- A 2004 study showed
that 8% or even more
of bighorn sheep were only
interested in other males.
70% of male-male interactions
in bighorn sheep
involve some sort of courtship.
- These activities are not
just physically pleasurable.
They also diffuse
potential tension
where these guys would
smash each other
to smithereens
on top of these mountains.
So it's basically
a gay rugby club.
Narrator: But bighorns
have another hidden
aspect to their lives.
- So in bighorn sheep,
there's three genders.
Females live by themselves.
They only accept mounting
three days of the year.
Then there are males which are
the more typically masculine.
They engage
in this same-sex activity,
and they engage
in intercourse year-round.
Then there are
male-bodied individuals
who live with females,
who aren't as aggressive.
They crouch and urinate
like females.
And also like the females,
they only accept mounting
for about three days
of the year.
- They're,
for all intents and purposes,
female except for their
basic physiology,
which is 110% male.
So they're a very unique animal,
and as a symbol of masculinity,
astonishingly progressive.
Narrator: These remarkable
queer animals remind us
to constantly question
what we think we know,
and never to judge a book
by its cover.
[hopeful music]
It's clear that no matter
where you look on our planet,
nature is full
of queer surprises.

Our trip has taken us
from the southern oceans
to the Great Barrier Reef,
the plains of Africa
to the salt pans of the Yucatn,
and every habitat in between.

We've met gay penguins,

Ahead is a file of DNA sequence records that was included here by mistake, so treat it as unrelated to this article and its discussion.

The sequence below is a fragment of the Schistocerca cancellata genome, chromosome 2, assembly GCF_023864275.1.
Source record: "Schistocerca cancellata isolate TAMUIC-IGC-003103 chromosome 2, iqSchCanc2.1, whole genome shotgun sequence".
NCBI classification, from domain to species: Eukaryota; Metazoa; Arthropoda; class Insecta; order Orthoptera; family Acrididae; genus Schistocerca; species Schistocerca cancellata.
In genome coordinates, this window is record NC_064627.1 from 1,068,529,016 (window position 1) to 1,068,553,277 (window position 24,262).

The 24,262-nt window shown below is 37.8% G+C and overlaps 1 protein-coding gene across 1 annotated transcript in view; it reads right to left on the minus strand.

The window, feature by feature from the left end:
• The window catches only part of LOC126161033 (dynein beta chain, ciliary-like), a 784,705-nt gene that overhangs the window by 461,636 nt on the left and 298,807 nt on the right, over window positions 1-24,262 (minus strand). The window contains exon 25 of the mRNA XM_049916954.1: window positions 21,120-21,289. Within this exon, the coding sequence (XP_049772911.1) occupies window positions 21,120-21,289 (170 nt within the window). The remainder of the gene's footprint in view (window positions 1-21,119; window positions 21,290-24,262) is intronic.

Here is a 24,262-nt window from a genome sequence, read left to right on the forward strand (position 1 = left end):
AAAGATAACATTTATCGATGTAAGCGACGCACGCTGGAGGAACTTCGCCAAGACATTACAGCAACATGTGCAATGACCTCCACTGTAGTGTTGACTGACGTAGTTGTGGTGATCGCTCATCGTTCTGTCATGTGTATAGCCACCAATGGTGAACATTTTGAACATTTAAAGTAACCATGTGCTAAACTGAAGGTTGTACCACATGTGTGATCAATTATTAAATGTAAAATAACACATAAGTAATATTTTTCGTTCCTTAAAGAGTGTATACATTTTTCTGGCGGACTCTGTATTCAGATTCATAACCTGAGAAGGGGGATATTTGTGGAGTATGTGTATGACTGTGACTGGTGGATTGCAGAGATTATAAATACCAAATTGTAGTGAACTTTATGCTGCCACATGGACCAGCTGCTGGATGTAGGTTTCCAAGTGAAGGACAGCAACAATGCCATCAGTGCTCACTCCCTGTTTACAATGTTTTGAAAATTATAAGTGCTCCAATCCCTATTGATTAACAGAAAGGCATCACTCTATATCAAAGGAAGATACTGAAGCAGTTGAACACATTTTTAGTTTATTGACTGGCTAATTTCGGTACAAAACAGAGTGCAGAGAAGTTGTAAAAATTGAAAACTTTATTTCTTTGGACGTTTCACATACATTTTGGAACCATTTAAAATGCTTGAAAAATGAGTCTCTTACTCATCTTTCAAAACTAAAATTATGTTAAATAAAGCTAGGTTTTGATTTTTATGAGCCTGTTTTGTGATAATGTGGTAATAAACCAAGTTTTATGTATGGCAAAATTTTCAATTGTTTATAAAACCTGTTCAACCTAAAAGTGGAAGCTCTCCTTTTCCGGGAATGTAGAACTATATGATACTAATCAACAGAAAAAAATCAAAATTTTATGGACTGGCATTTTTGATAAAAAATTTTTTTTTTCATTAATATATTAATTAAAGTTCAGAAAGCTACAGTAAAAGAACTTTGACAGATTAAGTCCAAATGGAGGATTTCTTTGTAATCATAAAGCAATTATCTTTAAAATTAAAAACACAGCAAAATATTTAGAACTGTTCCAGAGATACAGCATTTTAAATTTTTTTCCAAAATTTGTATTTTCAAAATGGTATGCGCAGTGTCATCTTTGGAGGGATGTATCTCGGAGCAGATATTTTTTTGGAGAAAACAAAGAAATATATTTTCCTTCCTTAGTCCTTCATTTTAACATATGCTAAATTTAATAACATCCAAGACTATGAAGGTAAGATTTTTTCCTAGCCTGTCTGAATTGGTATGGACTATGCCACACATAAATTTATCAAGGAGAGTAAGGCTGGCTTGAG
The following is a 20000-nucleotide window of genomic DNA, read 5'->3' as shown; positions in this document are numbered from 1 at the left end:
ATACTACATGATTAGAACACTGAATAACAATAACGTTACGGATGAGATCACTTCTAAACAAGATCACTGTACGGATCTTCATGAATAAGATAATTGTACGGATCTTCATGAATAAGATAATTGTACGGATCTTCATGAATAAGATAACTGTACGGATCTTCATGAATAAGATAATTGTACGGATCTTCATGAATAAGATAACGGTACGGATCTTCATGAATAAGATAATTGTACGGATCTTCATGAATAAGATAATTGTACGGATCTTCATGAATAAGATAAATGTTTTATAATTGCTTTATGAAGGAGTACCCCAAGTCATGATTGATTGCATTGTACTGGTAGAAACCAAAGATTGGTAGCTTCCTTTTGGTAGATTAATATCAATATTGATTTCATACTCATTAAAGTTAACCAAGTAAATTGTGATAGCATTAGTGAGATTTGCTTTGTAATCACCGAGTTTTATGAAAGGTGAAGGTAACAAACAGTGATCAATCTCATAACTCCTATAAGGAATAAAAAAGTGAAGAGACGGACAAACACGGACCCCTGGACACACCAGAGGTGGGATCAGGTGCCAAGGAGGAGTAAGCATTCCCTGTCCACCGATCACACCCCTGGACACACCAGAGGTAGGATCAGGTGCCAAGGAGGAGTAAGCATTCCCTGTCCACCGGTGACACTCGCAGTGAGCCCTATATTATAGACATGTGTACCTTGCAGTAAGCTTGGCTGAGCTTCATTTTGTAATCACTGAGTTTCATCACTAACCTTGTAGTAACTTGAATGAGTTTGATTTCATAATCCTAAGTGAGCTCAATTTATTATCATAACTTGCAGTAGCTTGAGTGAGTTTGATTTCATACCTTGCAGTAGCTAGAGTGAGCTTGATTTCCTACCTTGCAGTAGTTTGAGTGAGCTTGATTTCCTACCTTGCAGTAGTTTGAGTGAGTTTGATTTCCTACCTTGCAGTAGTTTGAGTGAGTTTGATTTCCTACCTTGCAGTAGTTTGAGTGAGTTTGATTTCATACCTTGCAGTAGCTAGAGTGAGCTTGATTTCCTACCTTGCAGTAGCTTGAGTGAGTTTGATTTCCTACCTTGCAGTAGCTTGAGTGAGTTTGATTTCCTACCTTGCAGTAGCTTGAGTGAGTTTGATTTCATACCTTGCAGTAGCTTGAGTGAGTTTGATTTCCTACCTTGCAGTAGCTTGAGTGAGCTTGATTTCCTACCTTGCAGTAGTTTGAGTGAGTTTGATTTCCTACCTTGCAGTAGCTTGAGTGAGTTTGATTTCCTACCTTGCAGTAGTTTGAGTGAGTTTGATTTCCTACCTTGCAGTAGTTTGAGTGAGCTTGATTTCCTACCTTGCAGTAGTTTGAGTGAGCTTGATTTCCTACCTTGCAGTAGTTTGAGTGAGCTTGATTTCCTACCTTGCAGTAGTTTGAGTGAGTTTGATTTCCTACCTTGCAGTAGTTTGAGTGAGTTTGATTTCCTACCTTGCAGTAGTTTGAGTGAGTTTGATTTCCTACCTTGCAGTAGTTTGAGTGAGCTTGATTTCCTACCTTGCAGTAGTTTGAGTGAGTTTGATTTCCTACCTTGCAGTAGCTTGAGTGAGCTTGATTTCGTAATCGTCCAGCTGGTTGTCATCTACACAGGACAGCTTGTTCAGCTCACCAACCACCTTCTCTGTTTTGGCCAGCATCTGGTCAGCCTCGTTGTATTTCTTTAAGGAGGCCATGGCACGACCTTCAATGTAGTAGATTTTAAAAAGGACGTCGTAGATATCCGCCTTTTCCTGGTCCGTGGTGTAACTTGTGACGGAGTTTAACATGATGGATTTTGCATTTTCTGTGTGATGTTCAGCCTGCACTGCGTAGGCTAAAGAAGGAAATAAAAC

bisexual lions,
pansexual primates,
sex-changing clown fish...
And a rainbow's worth
of other queer creatures,
big and small,
that show the true diversity
of our world.

But there's still
one animal left
that we've hardly mentioned...
[upbeat music]
- Within the human world,
there's a massive amount
of diversity,
more diversity than we see
in any other species
on planet Earth.

- That's the key ingredient
in our evolution.
- Humans have not
invented queerness,
evolution has.
- Human sexuality is diverse.
It is expansive.
It is a spectrum.
And it is beautiful.
- There's so many
different sexualities.
There's so many different
ways of being,
and all of them are
equally human.
Narrator: But it's not
without controversy.
- Queerness in humans has
always existed.
What hasn't always existed
is acceptance and tolerance.
- I am a queer woman,
a little bit
of a gender-bender myself.
For so long people have looked
at their fellow human beings
who are queer or trans
or somewhere in that realm
as being unnatural,
as being against nature.
- It's not necessarily safe
to be out in academia.
I still don't feel comfortable
being out about my sexuality.
- In a sense I felt lonely.
I didn't see many other faces
like me in academia.
- When I came out,
one of the things I heard was,
it's not natural, or you don't
see the animals doing this.
And that's ridiculous
because you really do.
- There's nothing
on the biological side
that's a downside to being gay.
It's only on the cultural side.
And fortunately, that's
something that we can change.

And the best way to do that
is to show the world
for how it truly is.
[lion grumbling]
- So nature is not
some abstract concept.
It's you.
You are an extension of nature,
and nature is an extension
of you.
- The more that we can get
that information out there,
the more we're gonna
be able to show people
that queer is natural.
[macaw squawks]
- One of the greatest
of my life has been seeing
the tremendous changes
that have come
with a new queer generation,
so much more true
to what is out there.
[macaw squawking]
[hen clucks,
cat purrs, dog barks]
- If you look at the most
successful ecosystems,
what you see is
an abundant array
of cooperative behaviors.
When communities work together,
they thrive
And I can't think
of a more important time
in Earth's history
for us to acknowledge
that it is natural to accept
that everybody has
a part to play
and be grateful
for their contribution
regardless of how
they live their lives...
[lion roars]
And for God's sake,
how they choose to have sex.
In the known universe,
there is only a single place
where life exists,
more diverse and wonderful
than your wildest imagination.
A place we should all
be proud to call home.